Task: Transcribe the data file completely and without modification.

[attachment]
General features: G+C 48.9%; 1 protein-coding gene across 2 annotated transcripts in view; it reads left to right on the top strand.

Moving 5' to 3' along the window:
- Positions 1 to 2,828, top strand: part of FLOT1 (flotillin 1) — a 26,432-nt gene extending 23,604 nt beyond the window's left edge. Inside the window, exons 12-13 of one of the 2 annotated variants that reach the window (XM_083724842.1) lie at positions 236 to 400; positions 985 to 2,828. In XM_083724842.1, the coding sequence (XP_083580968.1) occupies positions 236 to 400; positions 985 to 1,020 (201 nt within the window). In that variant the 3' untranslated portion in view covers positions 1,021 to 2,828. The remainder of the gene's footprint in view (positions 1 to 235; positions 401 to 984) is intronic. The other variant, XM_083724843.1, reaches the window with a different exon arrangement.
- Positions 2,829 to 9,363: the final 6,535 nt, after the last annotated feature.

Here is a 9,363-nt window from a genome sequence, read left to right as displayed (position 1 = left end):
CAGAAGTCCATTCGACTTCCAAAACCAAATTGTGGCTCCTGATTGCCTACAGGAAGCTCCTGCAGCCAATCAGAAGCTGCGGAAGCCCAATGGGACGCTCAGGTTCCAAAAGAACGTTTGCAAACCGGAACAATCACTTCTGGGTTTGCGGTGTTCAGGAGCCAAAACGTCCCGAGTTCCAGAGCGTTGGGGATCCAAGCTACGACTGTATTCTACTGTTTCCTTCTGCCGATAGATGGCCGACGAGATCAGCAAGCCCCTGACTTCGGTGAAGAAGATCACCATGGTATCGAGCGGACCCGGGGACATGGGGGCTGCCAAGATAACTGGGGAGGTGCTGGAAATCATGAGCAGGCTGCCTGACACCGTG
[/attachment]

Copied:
General features: G+C 48.9%; 1 protein-coding gene across 2 annotated transcripts in view; it reads left to right on the top strand.

Moving 5' to 3' along the window:
- Positions 1 to 2,828, top strand: part of FLOT1 (flotillin 1) — a 26,432-nt gene extending 23,604 nt beyond the window's left edge. Inside the window, exons 12-13 of one of the 2 annotated variants that reach the window (XM_083724842.1) lie at positions 236 to 400; positions 985 to 2,828. In XM_083724842.1, the coding sequence (XP_083580968.1) occupies positions 236 to 400; positions 985 to 1,020 (201 nt within the window). In that variant the 3' untranslated portion in view covers positions 1,021 to 2,828. The remainder of the gene's footprint in view (positions 1 to 235; positions 401 to 984) is intronic. The other variant, XM_083724843.1, reaches the window with a different exon arrangement.
- Positions 2,829 to 9,363: the final 6,535 nt, after the last annotated feature.

Here is a 9,363-nt window from a genome sequence, read left to right as displayed (position 1 = left end):
CAGAAGTCCATTCGACTTCCAAAACCAAATTGTGGCTCCTGATTGCCTACAGGAAGCTCCTGCAGCCAATCAGAAGCTGCGGAAGCCCAATGGGACGCTCAGGTTCCAAAAGAACGTTTGCAAACCGGAACAATCACTTCTGGGTTTGCGGTGTTCAGGAGCCAAAACGTCCCGAGTTCCAGAGCGTTGGGGATCCAAGCTACGACTGTATTCTACTGTTTCCTTCTGCCGATAGATGGCCGACGAGATCAGCAAGCCCCTGACTTCGGTGAAGAAGATCACCATGGTATCGAGCGGACCCGGGGACATGGGGGCTGCCAAGATAACTGGGGAGGTGCTGGAAATCATGAGCAGGCTGCCTGACACCGTG